Wednesday, June 06, 2007

Pan Cogito Welcomes Pidhirtsi Castle-Palace Complex's Addition To World Monuments Fund's 100 Most Endangered Sites List, 2008

"Bombs in Iraq, better commutes in Ireland and melting ice caps are threatening the world's architectural and cultural gems, a nonprofit group said on Wednesday as it named 100 endangered monuments.

The World Monuments Fund's list for 2008 for the first time included climate change as a hazard for some of the world's great historic sites.

Surging development and commercialism, along with political conflict, also pose risk to sites such as the Church of the Holy Nativity in Bethlehem.

"On this list, man is indeed the real enemy," said Bonnie Burnham, president of the fund. "But just as we have caused the damage in the first place, we have the power to repair it."

The group said Peru's Machu Picchu is threatened by unchecked tourism and St. Petersburg's skyline will be changed forever if Gazprom's planned skyscraper is built for the state-controlled gas export monopoly.

Tara Hill in Ireland, considered a sacred landscape, is now threatened by the development of a highway meant to ease the commute from Dublin. Canada's Herschel Island, situated on the edge of the Yukon and home to ancient Inuit sites, could be washed away in melting permafrost, the group said.

Meanwhile, the war in Iraq has put that country's entire cultural heritage at grave risk, the nonprofit group said.

"The archeological sites of Iraq are being looted at an alarming rate and the loss is catastrophic," said Michelle Berenfeld, program manager at the fund. "Unlike objects in museums -- for which there is at least some record of their existence and in most cases where they came from -- objects that are stolen out of the ground are completely lost, forever." ...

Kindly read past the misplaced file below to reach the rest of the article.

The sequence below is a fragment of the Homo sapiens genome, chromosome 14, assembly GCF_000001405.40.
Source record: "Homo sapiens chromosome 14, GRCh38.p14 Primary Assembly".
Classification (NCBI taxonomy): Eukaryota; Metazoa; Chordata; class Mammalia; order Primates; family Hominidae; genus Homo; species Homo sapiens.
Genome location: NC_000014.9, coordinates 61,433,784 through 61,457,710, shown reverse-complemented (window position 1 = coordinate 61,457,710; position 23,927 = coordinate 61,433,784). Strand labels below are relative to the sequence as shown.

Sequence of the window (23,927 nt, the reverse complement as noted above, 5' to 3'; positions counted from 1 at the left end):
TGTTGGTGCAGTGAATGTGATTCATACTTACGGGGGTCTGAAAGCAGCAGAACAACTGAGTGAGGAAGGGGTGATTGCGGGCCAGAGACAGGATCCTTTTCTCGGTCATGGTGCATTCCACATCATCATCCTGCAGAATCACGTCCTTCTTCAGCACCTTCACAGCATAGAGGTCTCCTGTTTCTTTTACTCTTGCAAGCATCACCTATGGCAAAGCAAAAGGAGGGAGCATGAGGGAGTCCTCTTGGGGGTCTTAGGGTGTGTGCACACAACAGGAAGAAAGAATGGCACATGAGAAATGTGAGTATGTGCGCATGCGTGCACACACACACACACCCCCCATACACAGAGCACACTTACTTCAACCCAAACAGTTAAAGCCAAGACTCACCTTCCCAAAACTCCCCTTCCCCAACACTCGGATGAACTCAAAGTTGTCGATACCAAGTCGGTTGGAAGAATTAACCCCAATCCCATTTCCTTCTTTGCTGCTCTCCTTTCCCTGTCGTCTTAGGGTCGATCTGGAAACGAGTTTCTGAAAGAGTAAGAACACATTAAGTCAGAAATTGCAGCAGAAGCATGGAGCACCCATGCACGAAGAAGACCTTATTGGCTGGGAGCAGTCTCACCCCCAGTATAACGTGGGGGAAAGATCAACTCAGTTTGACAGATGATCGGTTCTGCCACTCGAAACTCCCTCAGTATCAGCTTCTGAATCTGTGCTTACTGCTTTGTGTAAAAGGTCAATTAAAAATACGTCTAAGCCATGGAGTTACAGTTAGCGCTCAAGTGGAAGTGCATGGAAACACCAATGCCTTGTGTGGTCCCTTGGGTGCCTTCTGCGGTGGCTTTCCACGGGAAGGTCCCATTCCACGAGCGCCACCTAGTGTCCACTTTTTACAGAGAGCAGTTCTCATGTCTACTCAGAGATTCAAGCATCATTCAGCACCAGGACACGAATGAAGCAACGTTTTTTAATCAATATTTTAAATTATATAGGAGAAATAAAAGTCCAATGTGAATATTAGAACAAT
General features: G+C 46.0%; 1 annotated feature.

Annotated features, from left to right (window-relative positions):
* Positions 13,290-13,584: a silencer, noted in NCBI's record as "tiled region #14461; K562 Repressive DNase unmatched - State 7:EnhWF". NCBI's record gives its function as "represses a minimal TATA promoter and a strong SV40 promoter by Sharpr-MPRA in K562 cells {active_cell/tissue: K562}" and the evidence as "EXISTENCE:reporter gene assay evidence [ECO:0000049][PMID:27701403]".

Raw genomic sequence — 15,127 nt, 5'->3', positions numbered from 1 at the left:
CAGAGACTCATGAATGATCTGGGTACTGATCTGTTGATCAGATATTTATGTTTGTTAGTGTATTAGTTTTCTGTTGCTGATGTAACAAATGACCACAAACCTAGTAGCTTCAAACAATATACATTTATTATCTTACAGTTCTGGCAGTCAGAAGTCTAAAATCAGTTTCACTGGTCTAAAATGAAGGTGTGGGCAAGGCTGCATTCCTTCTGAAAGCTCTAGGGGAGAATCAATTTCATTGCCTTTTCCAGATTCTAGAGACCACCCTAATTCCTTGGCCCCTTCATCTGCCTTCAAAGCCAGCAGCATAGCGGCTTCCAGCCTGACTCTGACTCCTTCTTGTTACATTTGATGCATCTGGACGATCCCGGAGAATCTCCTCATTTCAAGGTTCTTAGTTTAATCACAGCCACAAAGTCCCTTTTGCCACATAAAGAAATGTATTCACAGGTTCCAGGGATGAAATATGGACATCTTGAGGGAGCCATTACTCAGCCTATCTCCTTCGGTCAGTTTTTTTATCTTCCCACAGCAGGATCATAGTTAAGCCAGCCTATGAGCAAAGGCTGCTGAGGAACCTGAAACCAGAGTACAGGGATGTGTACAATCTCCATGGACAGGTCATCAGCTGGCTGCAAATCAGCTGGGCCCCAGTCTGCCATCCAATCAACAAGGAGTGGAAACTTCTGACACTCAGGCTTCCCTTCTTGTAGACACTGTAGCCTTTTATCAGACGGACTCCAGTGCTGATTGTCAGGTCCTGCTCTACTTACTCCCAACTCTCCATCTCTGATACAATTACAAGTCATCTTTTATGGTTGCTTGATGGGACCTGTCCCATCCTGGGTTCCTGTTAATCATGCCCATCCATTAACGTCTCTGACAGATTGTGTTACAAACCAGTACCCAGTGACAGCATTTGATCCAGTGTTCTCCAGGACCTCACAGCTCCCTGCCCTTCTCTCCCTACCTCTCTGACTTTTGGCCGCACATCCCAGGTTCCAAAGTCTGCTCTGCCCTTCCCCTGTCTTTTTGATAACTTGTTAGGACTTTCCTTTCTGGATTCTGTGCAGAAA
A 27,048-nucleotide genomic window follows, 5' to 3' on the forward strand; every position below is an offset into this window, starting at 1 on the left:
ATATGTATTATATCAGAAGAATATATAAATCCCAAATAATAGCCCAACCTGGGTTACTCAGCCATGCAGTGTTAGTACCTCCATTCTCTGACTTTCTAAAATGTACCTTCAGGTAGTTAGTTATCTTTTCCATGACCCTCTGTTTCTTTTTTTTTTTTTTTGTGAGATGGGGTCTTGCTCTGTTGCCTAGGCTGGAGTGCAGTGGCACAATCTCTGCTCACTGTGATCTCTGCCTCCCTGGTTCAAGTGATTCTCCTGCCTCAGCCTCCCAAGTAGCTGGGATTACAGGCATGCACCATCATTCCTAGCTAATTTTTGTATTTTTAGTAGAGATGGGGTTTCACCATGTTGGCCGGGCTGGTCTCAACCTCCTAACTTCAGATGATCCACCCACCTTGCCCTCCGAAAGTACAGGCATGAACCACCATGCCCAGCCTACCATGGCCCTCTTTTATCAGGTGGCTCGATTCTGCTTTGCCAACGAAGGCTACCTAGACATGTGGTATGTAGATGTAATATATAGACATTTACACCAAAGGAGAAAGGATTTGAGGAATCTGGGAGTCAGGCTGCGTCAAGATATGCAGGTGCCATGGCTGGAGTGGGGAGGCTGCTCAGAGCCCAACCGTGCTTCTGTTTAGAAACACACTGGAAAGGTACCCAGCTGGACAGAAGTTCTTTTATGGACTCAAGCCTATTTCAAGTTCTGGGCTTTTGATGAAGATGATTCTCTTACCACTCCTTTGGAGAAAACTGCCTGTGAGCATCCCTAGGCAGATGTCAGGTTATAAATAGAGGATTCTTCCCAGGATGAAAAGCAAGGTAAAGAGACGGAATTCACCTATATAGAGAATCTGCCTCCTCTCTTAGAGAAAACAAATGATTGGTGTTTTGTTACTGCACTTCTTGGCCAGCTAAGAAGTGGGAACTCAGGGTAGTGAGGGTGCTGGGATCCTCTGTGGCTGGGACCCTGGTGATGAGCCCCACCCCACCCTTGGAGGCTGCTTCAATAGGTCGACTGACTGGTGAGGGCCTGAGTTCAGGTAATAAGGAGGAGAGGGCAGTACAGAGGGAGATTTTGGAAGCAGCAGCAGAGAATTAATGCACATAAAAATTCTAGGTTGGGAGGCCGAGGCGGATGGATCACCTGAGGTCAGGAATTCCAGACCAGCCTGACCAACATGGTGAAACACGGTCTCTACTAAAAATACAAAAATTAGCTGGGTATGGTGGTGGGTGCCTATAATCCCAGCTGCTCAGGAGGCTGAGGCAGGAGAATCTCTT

Reuters "Global Warming, War, Development Threaten Historic Sites" New York Times June 6, 2007


Complete 2008 list at

Pidhirstsi Castle-Palace, near Lviv, Ukraine, Future European Union, is now "threatened by fire and abandonment" -- according to the World Monuments Fund Endangered Sites List, 2008.

"Pidhirtsi Castle was constructed by the Italian architect Andrea dell'Aqua between 1635 and 1640 for the Hetman (Cossack chief) of the Polish crown. Built for leisure rather than for defensive purposes, the castle-which remained in the hands of Polish military leaders into the eighteenth century-is a clear departure from previous castle constructions in the region. It is more of a country house or palace, with a landscaped French and English-style park and two churches. The proprietors of the complex also amassed a major collection of painting, sculpture, armor, and crafts, in a private collection now managed by the Museum of Fine Arts in L'viv, which has overseen the site since 1991. The site is designated part of the national cultural heritage of the Ukraine.

The complex underwent a number of renovations in the eighteenth and nineteenth centuries, and suffered damage during the twentieth. During the Polish-Soviet War (1919-1921) the castle was seriously vandalized, and after World War II it was converted into a sanatorium for tuberculosis patients. At that time various unsympathetic were initiated, especially adaptations for drainage, water, and electrical systems. In 1956, a fire started by a lightning storm caused major damage, and during the Soviet regime the castle was at various times either abandoned or misused. All of these factors have resulted in the deterioration of the east and west galleries of the palace, infiltration of water into the foundations of the courtyard and the park, and the impending collapse of many walls. The Museum of Fine Arts is willing to return the Hetman's collection to Pidhirtsi if the means and technical expertise necessary to restore the castle can be found."

Source: World Monuments Fund, 100 Most Endangered Sites, 2008

Photo credit: (c) Vladyslav "Slav" Tsarynnyk and Lviv Ecotour. With thanks.


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